Friday, June 15, 2007

Any Way You Want It: Again With the Sopranos Finale

NOTE: To experience the full impact of this post, listen to this cheesy midi of "Don't Stop Believin'" while reading.

Yes, Ed. I, like Joe Tucci, thought the Soprano's ending was brilliant. But Ed's dismay about the finale is to be expected from someone who is as inept at poker as Ed is (as I can personally attest) because he's unable to see or properly interpret the little clues that are set before him.

But as further testament to the brilliance of the ending of the show, the discussions and debates continue. And some believe they're closing in on the answer:

Fans of “The Sopranos” are seizing on clues suggesting the controversial blackout which abruptly ended the TV mob drama meant that Tony Soprano was rubbed out, and HBO said on Thursday they may be on to something.

One clue in particular, a flashback in the penultimate episode to a conversation between Tony and his brother-in-law about death, gained credence as an HBO spokesman called it a “legitimate” hint and confirmed that series creator David Chase had a definite ending in mind.

Well, duh. But then, like in poker, it's not the "tell," so much as it is knowing how to use it. In this case, I think they're going all in on an unsuited nine and four. Some background first:

“While he won’t say to me 100 percent what it all means, he says some people who’ve guessed have come closer than others,” HBO spokesman Quentin Schaffer told Reuters after speaking to Chase.

“There are definitely things there that he intended for people to pick up on,” Schaffer said.

Chase himself suggested as much in an interview on Tuesday with The Star-Ledger newspaper of New Jersey when he said of his end to the HBO series, “Anyone who wants to watch it, it’s all there.”

In the final moments of Sunday’s concluding episode, Tony, the conflicted mob boss who has just survived a round of gangland warfare, sits in a diner with his family munching on onion rings as the 1980s song by rock band Journey, “Don’t Stop Believing,” blares from a juke box.

Tension builds as a suspicious man wearing a “Members Only” jacket eyes Tony from a nearby counter before slipping into a restroom. Then, as Tony looks toward the restaurant’s entrance, the screen abruptly goes blank in mid-scene — with no picture or sound for 10 seconds — until the credits roll silently.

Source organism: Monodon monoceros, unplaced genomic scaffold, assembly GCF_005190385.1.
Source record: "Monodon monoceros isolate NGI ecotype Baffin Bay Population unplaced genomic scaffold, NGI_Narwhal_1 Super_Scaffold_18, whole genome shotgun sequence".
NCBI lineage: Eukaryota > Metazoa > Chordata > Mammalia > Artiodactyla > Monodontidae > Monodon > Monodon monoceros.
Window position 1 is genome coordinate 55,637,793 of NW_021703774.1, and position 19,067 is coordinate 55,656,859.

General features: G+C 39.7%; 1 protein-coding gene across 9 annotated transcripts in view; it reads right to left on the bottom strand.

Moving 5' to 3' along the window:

The biggest hint, according to a consensus taking shape on the Web, is a scene from an earlier episode in which Tony and his brother-in-law, Bobby Bacala, muse about what it feels like to die.

“At the end, you probably don’t hear anything, everything just goes black,” Bobby says while they sit fishing in a small boat on a lake.

That scene is recalled briefly in a flashback played at the end of the penultimate “Sopranos” episode, as Tony is lying in the darkened room of a safehouse clutching a machine gun to his chest in the midst of a mob war.

Predictably, and I believe, erroneously, people think that this means Tony took a slug to the temple:

“I think that is one of the most legitimate things to look at,” Schaffer said when asked about theories that the Bobby Bacala flashback was meant to foreshadow Tony’s death.

Moreover, he said the man in the “Members Only” jacket could be interpreted as a symbolic reference to membership in the mob. “Members Only” also was the title of the episode in which Tony’s demented Uncle Junior shoots him in the gut.

That's a stretch.

OK there are two ways to look at this:

1) Who - keeping within the story - would kill Tony at this point in the story? Leotardo's crew backed down and Leotardo himself was taken out of the picture. Paulie shrunk at running Ciffaretto's crew; why would he want to take over for the capo? And what kind of hitman would cap a guy in a crowded restaurant? Certainly with Tony now off the mattresses, there'd be better opportunities.

In short, the theory that Tony died of a gangland whacking when the screen went dark, is way out of character for a series where the conclusions to storylines flowed from the natural consequences of events earlier in the show.

If you still buy that premise, then please, tell me who hired the Member's Only guy to have Tony killed? Agent Harris?

JOE TUCCI INTERRUPTS: I gotta go to the john, Boss. Be right back.

2) Cinematography. Back to Bobby's remark, that when you die you don't expect it and everything goes black. Therefore, the screen going black signals Tony's death. I believe that this is the interpretation Chase refers to as "close, but not 100%". Think about it from a filmaker's perspective. In the very final shot before everything went dark, we were looking straight at Tony's face. Did we die?

No. The show did.

If it was Tony that would have bit it, and Baccala's statement was a setup, an honest director would have been filming the scene from Tony's perspective, looking through his eyes up until the blackness snuck up on him. But he didn't. Instead, we were looking at Tony. Chase briefly punched a hole through the proverbial "fourth wall" signaling the end of the Sopranos the show, not the family.

But don't take my word for it. Lest you think this is all idle speculation on my part, let me tell

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